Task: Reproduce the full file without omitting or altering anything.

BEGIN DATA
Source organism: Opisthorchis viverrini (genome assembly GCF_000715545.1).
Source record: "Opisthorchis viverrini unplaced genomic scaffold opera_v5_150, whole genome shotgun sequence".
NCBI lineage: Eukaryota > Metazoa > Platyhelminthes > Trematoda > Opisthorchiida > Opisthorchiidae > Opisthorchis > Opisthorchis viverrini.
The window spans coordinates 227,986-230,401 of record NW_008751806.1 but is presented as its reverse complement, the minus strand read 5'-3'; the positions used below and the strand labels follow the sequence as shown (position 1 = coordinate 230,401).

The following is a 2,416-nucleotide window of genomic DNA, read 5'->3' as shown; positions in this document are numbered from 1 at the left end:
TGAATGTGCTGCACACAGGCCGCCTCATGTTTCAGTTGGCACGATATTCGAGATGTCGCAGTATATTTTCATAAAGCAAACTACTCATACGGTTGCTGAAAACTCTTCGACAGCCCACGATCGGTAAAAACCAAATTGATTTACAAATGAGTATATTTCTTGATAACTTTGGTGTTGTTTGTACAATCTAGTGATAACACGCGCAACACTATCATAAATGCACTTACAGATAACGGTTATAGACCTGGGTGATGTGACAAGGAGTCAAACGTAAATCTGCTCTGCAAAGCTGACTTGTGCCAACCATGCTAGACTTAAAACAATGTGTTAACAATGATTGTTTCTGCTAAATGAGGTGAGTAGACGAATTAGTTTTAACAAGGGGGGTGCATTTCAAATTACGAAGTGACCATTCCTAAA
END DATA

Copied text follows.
Source organism: Opisthorchis viverrini (genome assembly GCF_000715545.1).
Source record: "Opisthorchis viverrini unplaced genomic scaffold opera_v5_150, whole genome shotgun sequence".
NCBI lineage: Eukaryota > Metazoa > Platyhelminthes > Trematoda > Opisthorchiida > Opisthorchiidae > Opisthorchis > Opisthorchis viverrini.
The window spans coordinates 227,986-230,401 of record NW_008751806.1 but is presented as its reverse complement, the minus strand read 5'-3'; the positions used below and the strand labels follow the sequence as shown (position 1 = coordinate 230,401).

The following is a 2,416-nucleotide window of genomic DNA, read 5'->3' as shown; positions in this document are numbered from 1 at the left end:
TGAATGTGCTGCACACAGGCCGCCTCATGTTTCAGTTGGCACGATATTCGAGATGTCGCAGTATATTTTCATAAAGCAAACTACTCATACGGTTGCTGAAAACTCTTCGACAGCCCACGATCGGTAAAAACCAAATTGATTTACAAATGAGTATATTTCTTGATAACTTTGGTGTTGTTTGTACAATCTAGTGATAACACGCGCAACACTATCATAAATGCACTTACAGATAACGGTTATAGACCTGGGTGATGTGACAAGGAGTCAAACGTAAATCTGCTCTGCAAAGCTGACTTGTGCCAACCATGCTAGACTTAAAACAATGTGTTAACAATGATTGTTTCTGCTAAATGAGGTGAGTAGACGAATTAGTTTTAACAAGGGGGGTGCATTTCAAATTACGAAGTGACCATTCCTAAA